In a decision that has wide reaching implications for future sexual harassment claims, the Federal Court has found that an applicant is entitled to bring evidence of their employer acting in a similar manner towards other employees to assist them in proving their allegations of sexual harassment.
A former employee of Rivers (Australia) Pty Ltd (Rivers) brought an application in the Federal Court of Australia (the Court) under the Sex Discrimination Act 1984 in which she alleged that the company's owner sexually harassed her during her employment. In support of her claim, the employee made an application to call evidence of the owner's treatment of two other former Rivers employees. She alleged that the evidence of the other two employees established a tendency by the owner to engage in a “calculated pattern of sexual pressure and harassment” towards his female employees. The company contested the admission of the "similar fact" evidence.
In the first case of its kind, the Court examined detailed outlines of evidence from the two employees containing statements about the conduct of the owner towards those employees. In assessing whether the evidence was admissible, the Court looked at whether it was sufficiently similar to the allegations made by the applicant to reveal a propensity in the owner to act in a particular way towards his female employees.
The Court was also required to assess whether the evidence had "significant probative value". In answering this question, the Court considered the extent to which the evidence could rationally affect the assessment of the probability that the alleged sexual harassment occurred. Relevant to this assessment was the number of times the conduct occurred, the space of time between the conduct, the degree of similarity between the conduct and the circumstances in which it occurred.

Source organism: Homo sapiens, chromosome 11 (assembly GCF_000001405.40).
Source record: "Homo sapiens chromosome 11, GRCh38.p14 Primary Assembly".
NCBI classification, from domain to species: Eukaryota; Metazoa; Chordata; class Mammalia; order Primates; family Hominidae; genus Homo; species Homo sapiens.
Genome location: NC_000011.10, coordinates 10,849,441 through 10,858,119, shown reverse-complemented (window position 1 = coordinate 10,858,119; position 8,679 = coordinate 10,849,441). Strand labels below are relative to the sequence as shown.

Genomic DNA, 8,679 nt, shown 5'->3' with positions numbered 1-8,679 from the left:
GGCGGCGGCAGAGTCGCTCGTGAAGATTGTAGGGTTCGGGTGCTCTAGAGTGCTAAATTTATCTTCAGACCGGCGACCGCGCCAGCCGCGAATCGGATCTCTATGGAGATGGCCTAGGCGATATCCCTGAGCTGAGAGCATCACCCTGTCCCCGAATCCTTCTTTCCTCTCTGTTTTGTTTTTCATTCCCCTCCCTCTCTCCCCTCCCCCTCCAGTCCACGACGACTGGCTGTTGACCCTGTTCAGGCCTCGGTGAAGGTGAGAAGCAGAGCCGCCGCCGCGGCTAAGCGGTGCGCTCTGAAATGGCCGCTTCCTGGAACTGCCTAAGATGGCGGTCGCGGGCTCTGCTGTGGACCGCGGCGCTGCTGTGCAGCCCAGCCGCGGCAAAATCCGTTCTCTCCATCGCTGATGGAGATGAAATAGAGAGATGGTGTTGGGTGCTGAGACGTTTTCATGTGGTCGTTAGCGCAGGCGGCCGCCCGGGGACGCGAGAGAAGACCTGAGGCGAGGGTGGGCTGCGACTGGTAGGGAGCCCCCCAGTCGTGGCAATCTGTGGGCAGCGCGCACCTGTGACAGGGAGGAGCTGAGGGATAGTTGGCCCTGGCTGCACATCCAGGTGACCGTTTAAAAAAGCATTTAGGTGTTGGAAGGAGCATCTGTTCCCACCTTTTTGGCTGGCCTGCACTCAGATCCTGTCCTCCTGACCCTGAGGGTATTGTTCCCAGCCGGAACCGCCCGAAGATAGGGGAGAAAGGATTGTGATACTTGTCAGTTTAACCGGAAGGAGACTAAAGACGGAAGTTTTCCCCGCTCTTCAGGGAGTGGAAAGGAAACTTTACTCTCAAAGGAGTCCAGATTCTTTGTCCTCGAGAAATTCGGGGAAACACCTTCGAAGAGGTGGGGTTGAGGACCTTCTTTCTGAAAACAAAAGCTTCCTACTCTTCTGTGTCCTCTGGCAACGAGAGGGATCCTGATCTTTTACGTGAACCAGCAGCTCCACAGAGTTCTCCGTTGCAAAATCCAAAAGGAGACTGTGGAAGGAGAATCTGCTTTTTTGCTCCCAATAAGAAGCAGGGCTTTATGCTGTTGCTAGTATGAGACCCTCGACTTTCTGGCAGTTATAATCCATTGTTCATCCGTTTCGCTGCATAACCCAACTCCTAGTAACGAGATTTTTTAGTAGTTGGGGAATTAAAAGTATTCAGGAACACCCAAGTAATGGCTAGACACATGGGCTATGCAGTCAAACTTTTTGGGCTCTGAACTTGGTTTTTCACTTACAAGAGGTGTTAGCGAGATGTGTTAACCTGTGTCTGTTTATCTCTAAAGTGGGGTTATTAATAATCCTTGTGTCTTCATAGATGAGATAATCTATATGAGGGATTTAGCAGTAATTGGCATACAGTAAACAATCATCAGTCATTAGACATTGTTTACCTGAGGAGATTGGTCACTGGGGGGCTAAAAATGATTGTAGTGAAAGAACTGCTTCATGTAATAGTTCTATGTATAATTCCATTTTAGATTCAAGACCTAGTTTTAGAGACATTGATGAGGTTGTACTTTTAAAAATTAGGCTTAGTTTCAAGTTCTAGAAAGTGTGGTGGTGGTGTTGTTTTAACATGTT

The Court ultimately determined that nine of the incidents sought to be called in to evidence were sufficiently similar to the allegations made by the applicant to reveal a propensity in the owner and that this evidence had significant probative value. As a result, the Court determined this evidence was admissible as "tendency and coincidence" evidence to assess the probability that the alleged conduct of the applicant could be correctly characterized as sexual.
However, the majority of the evidence that the applicant sought to rely upon was excluded on the basis that it was too dissimilar to the particular facts of her case or too general in nature to be of assistance.
Implications for Employers
The case is significant because the question of whether to admit tendency or similar fact evidence in civil proceedings of this kind had previously not been considered by the courts.
The ability to rely on this sort of evidence in sexual harassment cases increases the prospect of complainants undertaking a fishing expedition to uncover other people who have made similar complaints about a particular employee. For example, complainants may seek discovery of any previous complaints against their alleged harasser. This gives rise to obvious issues regarding the privacy of employee records. Further, previous claims may be the subject of a deed of settlement imposing terms of confidentiality which could be breached by the matters being dredged up in another complainant's court proceeding.
Importantly, the similar fact evidence need not be with regard to proven complaints or even complaints that were actually notified to an employer.
Tendency and coincidence evidence may also be relevant in relation to an internal investigation of allegations of sexual harassment. Where evidence is otherwise in conflict, it may be open to the investigator to take evidence of similar allegations into account when assessing the probability that the sexual harassment occurred.
 Robinson v Goodman  FCA 893
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